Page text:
for National Geographic News
By the time babies celebrate their first birthday, their ears are already tuned to the rhythms and sounds of their culture, researchers say.
The finding suggests that one-year-olds in North America, for example, notice subtle changes in waltz-like rhythms but not in the complex dance rhythms unique to other continents.
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The study builds on research reported earlier this year that shows six-month-old babies are more adept at recognizing complex musical rhythms than adults.
Scientist described the latest findings last month in the journal Proceedings of the National Academy of Sciences.
"In the most recent study, by 12 months of age babies are showing signs of tuning to the music of their culture," said Sandra Trehub, a psychologist at the University of Toronto at Mississauga who co-authored both studies.
Trehub and colleagues added 12-month-old infants to their mix of test subjects as part of an ongoing effort to chart how human brains develop over time.
While the study found that year-old babies tune into the rhythms of their own musical heritage, the infants still have a better ear than adults for the complex rhythms unique to foreign music.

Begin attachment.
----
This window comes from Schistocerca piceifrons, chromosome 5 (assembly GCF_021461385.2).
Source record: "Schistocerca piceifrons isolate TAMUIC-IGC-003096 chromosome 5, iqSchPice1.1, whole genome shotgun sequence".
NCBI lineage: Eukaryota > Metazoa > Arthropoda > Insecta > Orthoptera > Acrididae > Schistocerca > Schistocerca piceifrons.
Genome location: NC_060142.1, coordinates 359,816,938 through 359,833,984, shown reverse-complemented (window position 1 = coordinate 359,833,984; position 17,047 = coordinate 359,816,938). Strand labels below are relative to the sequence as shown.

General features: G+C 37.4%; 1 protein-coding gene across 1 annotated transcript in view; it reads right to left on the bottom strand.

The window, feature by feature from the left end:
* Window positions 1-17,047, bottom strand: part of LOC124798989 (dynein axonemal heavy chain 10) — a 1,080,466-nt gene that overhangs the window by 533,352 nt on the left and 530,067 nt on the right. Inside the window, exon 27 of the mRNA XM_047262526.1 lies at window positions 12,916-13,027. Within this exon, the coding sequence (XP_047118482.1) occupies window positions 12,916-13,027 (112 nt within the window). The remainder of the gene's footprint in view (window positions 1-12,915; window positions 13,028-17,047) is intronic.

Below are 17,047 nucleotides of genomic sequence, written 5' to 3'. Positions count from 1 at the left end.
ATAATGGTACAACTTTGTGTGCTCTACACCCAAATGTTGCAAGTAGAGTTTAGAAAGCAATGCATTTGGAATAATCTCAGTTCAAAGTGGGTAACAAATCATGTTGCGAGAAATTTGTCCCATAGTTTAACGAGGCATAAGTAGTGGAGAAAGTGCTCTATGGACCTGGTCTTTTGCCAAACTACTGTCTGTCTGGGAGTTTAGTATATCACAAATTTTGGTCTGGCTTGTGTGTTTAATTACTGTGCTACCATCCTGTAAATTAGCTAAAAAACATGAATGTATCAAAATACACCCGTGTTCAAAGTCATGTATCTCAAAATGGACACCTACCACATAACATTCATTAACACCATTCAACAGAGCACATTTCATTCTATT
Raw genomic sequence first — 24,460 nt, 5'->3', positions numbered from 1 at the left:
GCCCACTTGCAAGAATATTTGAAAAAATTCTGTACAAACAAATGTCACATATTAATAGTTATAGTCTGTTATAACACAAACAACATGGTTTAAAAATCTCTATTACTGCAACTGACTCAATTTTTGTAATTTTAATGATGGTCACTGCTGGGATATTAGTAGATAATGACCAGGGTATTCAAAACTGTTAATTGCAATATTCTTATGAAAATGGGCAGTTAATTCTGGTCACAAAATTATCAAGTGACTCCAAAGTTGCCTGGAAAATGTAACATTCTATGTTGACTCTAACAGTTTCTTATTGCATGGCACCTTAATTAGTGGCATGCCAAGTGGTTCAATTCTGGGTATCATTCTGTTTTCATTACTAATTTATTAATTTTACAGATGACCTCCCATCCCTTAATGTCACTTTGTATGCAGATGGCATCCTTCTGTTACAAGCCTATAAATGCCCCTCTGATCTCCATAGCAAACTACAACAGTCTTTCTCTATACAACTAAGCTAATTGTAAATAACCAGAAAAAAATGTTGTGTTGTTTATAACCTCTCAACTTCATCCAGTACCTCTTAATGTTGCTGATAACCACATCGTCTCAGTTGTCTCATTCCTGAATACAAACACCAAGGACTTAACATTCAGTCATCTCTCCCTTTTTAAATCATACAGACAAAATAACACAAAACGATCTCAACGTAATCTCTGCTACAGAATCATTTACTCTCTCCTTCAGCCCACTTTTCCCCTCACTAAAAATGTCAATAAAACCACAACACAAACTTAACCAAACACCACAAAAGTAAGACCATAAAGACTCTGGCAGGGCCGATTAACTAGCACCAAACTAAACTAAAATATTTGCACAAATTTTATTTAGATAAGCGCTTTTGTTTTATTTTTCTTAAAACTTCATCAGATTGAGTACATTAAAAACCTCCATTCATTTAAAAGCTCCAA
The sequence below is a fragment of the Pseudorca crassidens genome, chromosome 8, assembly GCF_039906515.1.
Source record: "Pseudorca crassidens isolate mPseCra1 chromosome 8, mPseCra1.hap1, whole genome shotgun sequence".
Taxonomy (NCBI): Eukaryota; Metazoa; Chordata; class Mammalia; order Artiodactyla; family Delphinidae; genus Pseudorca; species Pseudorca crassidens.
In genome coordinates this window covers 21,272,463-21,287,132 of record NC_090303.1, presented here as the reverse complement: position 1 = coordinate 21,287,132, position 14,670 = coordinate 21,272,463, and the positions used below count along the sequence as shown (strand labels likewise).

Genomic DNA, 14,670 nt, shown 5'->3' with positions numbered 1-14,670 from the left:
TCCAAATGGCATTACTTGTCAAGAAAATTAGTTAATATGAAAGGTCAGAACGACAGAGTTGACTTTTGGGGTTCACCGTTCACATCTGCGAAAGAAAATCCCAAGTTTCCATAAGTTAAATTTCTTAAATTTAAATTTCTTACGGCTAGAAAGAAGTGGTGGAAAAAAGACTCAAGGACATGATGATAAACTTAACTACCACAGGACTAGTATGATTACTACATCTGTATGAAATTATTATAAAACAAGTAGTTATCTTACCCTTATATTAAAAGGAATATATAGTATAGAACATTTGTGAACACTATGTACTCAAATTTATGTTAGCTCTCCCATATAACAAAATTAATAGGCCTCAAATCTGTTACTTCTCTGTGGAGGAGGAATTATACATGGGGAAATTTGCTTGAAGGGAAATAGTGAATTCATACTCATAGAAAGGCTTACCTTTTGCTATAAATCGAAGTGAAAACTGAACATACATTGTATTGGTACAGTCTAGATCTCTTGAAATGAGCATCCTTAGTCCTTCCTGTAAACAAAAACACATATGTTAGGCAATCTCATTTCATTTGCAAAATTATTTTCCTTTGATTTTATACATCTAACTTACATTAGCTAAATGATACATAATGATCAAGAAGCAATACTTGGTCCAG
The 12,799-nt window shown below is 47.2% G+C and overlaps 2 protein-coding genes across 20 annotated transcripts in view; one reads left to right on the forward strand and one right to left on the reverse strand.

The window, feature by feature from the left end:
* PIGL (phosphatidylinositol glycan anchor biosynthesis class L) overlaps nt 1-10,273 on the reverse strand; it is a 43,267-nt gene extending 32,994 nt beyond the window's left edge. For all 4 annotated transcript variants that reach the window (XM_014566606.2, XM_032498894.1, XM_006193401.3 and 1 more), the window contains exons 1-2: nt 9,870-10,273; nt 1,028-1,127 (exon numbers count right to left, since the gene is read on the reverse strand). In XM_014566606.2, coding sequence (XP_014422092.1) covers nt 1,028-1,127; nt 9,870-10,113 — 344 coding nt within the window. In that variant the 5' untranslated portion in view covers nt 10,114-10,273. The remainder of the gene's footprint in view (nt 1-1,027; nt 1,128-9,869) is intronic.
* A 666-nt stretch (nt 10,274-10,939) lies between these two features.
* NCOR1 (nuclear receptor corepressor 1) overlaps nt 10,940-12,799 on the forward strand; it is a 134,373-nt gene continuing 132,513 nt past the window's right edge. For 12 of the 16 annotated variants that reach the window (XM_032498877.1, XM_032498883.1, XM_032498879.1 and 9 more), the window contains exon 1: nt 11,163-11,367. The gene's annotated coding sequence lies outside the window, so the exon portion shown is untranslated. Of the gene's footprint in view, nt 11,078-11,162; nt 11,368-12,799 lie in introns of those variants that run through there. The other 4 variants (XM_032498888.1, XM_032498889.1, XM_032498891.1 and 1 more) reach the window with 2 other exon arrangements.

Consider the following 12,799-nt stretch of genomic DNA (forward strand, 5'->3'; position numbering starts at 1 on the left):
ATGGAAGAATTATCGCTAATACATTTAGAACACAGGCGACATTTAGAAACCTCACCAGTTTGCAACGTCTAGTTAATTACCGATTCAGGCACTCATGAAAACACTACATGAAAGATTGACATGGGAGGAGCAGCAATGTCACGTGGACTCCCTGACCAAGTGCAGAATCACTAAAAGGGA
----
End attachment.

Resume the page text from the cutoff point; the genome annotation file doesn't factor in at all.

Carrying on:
Year-old babies who passively listened to complex Balkan tunes a few times a day for several weeks were able to pick out errors in those rhythms on test day. Adults with a similar passive exposure to the tunes could not.
Trehub said language findings are similar. A child that begins to learn a foreign language in preschool will have a perfect accent in that language as they mature.
"The older they get, the more difficulty they will have with sound systems of [a foreign] language to the extent that it conflicts with something in the sound of their own language," she said.
Nevertheless, adults can and do learn to speak foreign languages quite well. Research shows the best method for adults to achieve fluency in a foreign language is interactive exposure.
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